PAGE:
I’ll put this right out there in the open:

MOST of the time if a goldfish is turning black, it’s not normal.

It’s almost always a sign of a serious problem that needs to be fixed right away, or you could lose your fish.

Today I’m going to explain why this happens and the steps you likely need to take to correct the situation.

Let’s get to it!

Why is My Goldfish Turning Black?

Contrary to popular belief, it’s NOT a disease when your goldfish turns black.

There are 2 possible things that cause a goldfish to turn black.

  1. Chemical burns from ammonia (most common)
  2. Natural color change

But the latter is very rarely the case.

See:

When goldfish change color, usually black goes away.

It’s not common at all for them to go from, say, white or orange to black…

… but a black goldfish will often turn orange (because black is an unstable color in goldfish).

However, caustic burns from ammonia  in the water will injure the skin, fins, tail, gill plates, body and head of the fish and basically fry the area.

(Which is obviously not fun for the fish!)

This part you don’t usually see physically, but the fish’s behavior prior to the black markings showing up is often lethargic or irritated.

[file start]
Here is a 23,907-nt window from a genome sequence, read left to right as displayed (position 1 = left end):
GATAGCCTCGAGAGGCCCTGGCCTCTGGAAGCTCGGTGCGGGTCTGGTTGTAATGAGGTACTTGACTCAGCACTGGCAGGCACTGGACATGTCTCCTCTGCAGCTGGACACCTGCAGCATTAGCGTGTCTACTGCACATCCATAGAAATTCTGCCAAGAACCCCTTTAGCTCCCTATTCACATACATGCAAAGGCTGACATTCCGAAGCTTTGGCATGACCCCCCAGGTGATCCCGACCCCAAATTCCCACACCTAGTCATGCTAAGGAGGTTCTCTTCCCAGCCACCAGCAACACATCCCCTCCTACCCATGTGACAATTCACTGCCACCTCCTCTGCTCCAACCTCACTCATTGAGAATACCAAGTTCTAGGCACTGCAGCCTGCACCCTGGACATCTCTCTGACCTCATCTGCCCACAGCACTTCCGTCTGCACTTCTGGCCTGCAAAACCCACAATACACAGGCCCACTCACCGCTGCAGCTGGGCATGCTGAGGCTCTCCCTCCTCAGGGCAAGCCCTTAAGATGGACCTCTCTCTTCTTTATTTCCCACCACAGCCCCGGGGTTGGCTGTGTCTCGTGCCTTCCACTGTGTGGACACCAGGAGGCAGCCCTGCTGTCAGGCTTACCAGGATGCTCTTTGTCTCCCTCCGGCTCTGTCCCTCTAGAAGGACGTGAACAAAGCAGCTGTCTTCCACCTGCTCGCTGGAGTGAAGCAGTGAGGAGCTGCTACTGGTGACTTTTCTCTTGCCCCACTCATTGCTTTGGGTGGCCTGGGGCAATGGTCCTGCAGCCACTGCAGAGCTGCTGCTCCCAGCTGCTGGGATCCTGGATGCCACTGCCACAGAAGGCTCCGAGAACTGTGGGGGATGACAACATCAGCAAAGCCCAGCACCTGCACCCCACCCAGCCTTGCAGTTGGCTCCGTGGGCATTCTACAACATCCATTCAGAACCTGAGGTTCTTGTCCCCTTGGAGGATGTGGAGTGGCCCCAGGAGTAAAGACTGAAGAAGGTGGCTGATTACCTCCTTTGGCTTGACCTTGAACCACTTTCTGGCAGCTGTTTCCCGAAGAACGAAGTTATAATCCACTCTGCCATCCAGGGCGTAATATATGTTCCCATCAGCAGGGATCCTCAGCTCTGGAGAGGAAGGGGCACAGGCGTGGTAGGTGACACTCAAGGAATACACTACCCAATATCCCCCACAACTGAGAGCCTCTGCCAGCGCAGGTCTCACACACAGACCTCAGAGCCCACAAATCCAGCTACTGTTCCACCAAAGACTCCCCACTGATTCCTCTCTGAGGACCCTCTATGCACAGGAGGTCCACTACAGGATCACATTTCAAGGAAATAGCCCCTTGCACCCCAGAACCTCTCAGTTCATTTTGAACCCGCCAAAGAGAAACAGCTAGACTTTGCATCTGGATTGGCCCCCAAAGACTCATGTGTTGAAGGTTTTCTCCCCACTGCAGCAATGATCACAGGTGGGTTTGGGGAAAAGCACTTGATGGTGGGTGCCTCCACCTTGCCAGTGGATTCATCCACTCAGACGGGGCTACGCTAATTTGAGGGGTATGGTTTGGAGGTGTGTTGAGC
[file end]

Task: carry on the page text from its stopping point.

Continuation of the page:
When you see it visibly turns black, that’s a sign of the fish trying to heal in that area.

Causes of Ammonia Burns

Look:

The #1 chemical that causes this problem for fish is something called ammonia.

It’s produced by the fish as they breathe and poop.

Ammonia is incredibly toxic to fish – so toxic that even the slightest trace can lead to burning of the fish.

But it gets worse…

It’s also VERY common in new tanks or bowls.

This is because any biological filter won’t be established for at least a month – meaning it won’t work to help clean the water for the fish.

Some people use carbon filters, which can definitely help…

.. But only to a point.

Overfeeding is a big problem with new fish, which can cause the filter to not be able to keep up with the amount of food (and consequently, waste produced by the fish) entering the water.

Another thing:

Stressed or sick fish will gas off tons of extra ammonia.

Unless a lot of water changes are done initially to help protect the fish from this, it can only continue to build up to massive levels in the water even with a filter.

The black can show up almost anywhere on the fish…

… But in many cases you might notice the black on the edges of the fins and the fins taking on a “pointed” appearance at the ends.

Other times you’ll see irregular smudges that look like patches appearing on the surface of the fish’s skin.

Related Post: Is Your Goldfish Turning White?

What to Do to Cure Black Smudges on Goldfish

1. Test & Change the Water

The first thing I always do when I see black on a fish is to test the water.

You can get a simple ammonia test kit for this.

There are liquid tests and strips that you dip.

The liquid kind is most accurate, though the strips are easier to use.

I want to know specifically the exact initial reading of ammonia so I can monitor it daily going forward.